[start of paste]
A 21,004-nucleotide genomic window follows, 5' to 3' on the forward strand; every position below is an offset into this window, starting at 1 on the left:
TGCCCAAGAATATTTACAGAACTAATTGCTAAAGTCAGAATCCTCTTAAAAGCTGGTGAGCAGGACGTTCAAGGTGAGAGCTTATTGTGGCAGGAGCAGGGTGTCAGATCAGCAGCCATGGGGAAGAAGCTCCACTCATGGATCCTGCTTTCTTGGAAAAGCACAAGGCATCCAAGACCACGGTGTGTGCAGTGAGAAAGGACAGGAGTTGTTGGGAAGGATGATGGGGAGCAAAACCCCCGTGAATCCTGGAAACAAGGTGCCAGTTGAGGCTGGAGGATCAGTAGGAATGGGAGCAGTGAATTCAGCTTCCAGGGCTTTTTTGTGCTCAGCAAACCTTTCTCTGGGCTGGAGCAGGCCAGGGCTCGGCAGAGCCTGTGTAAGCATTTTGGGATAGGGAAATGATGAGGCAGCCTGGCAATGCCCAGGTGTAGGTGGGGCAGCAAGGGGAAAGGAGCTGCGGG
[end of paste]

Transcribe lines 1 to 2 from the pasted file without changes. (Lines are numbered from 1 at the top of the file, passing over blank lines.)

A 21,004-nucleotide genomic window follows, 5' to 3' on the forward strand; every position below is an offset into this window, starting at 1 on the left:
TGCCCAAGAATATTTACAGAACTAATTGCTAAAGTCAGAATCCTCTTAAAAGCTGGTGAGCAGGACGTTCAAGGTGAGAGCTTATTGTGGCAGGAGCAGGGTGTCAGATCAGCAGCCATGGGGAAGAAGCTCCACTCATGGATCCTGCTTTCTTGGAAAAGCACAAGGCATCCAAGACCACGGTGTGTGCAGTGAGAAAGGACAGGAGTTGTTGGGAAGGATGATGGGGAGCAAAACCCCCGTGAATCCTGGAAACAAGGTGCCAGTTGAGGCTGGAGGATCAGTAGGAATGGGAGCAGTGAATTCAGCTTCCAGGGCTTTTTTGTGCTCAGCAAACCTTTCTCTGGGCTGGAGCAGGCCAGGGCTCGGCAGAGCCTGTGTAAGCATTTTGGGATAGGGAAATGATGAGGCAGCCTGGCAATGCCCAGGTGTAGGTGGGGCAGCAAGGGGAAAGGAGCTGCGGG